Baylor University has a record fall enrollment for the second year in a row, a trend university officials attribute to the school’s growing national profile.
Fall 2012 enrollment reached 15,364 students, narrowly beating the previous record set in 2011 of 15,029 students.
The high-profile successes of Baylor’s athletics program have helped boost interest in the university, from the Lady Bears basketball team’s unprecedented, undefeated championship run this spring to Washington Redskins player and former Baylor quarterback Robert Griffin III’s Heisman Trophy victory.
But on top of the increased exposure, the university has developed a number of specialized recruiting programs to draw prospective students, said Sinda Vanderpool, assistant vice provost of academic enrollment management.
For example, Baylor has started “Invitation to Excellence,” an invite-only event targeting high-performing high school students that offers opportunities to interact with faculty members.
Also, the admissions department began hosting “Baylor Joe” coffeehouse meetings in communities across the state with prospective students.
The intimate chats serve as a follow-up to the university’s main campuswide open house “Premiere” program each semester.
Recruiters also have had success targeting out-of-state graduates from Christian private schools and home-schooled students. About 26 percent of the overall enrollment are students from outside of Texas, Vanderpool said.
“One of the things that we’ve really tried to leverage that might set us apart from other national players is our Christian heritage and identity,” Vanderpool said. “Baylor is unique as a research university, an institution that takes academics very seriously . . . but then we also have this faith component.”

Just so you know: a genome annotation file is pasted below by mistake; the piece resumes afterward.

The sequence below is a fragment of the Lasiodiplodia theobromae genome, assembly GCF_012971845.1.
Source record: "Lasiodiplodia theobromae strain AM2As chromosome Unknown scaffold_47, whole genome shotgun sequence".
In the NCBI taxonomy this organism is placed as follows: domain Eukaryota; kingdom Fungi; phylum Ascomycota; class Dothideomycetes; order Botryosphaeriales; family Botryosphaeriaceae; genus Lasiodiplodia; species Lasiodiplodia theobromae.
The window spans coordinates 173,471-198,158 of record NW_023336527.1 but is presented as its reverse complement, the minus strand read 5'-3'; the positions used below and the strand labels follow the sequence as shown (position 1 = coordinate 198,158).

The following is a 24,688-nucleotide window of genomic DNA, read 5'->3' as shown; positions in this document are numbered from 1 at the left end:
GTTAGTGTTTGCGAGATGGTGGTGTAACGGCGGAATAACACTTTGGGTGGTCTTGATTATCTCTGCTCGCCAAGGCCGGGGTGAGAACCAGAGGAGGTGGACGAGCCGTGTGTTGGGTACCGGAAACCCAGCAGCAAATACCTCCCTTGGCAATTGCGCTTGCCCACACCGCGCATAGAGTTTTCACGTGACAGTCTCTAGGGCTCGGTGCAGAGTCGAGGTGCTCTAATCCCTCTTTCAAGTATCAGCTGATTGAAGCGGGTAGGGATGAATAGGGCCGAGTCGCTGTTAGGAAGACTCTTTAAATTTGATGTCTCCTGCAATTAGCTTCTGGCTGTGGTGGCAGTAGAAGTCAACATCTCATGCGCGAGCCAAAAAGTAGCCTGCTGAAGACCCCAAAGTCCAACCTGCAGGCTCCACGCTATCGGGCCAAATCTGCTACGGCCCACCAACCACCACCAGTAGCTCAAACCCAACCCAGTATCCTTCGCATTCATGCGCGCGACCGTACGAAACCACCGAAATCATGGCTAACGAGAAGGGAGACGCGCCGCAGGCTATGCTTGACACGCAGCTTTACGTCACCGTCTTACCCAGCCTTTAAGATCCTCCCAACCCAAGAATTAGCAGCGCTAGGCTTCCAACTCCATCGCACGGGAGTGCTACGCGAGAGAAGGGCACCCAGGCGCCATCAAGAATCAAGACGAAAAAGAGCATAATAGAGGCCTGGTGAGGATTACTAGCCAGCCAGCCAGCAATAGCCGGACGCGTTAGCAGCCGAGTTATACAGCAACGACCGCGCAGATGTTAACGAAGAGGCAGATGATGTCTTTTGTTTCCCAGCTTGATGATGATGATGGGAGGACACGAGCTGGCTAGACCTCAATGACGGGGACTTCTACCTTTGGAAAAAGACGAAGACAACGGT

Vanderpool said while the increasing fall enrollment diversifies the student body and brings more revenue to the university, the administration wants to keep enrollment steady to maintain the same level of service to students.
Additionally, Baylor spokeswoman Lori Fogleman said, increasing interest in the school has allowed Baylor to admit more students in recent years without lowering admissions standards.
“It’s amazing, that we could increase enrollment, yet have our student quality and diversity also increase,” Fogleman said. “Usually, it’s the other way around — you grow your class size and quality suffers — but that didn’t happen this year.”
But enrollment numbers for the two other local colleges project decreases in student population.
Texas State Technical College’s preliminary fall 2012 enrollment is 4,317 students, a 22.5 percent drop from 5,567 students last fall.
Preliminary fall enrollment for McLennan Community College is 9,326 students, the college’s third-highest fall semester numbers.
But that figure is an 8.6 percent drop from the fall 2011 semester, when 10,138 students were enrolled.
MCC President Johnette McKown said the decrease was expected, partially because of the still-sluggish economy, as well as changes to federal financial aid requirements.
“We’re about where we thought we would be because we knew it would be harder for some students to get in because of the financial aid changes,” McKown said. “This isn’t a surprise to us at all.”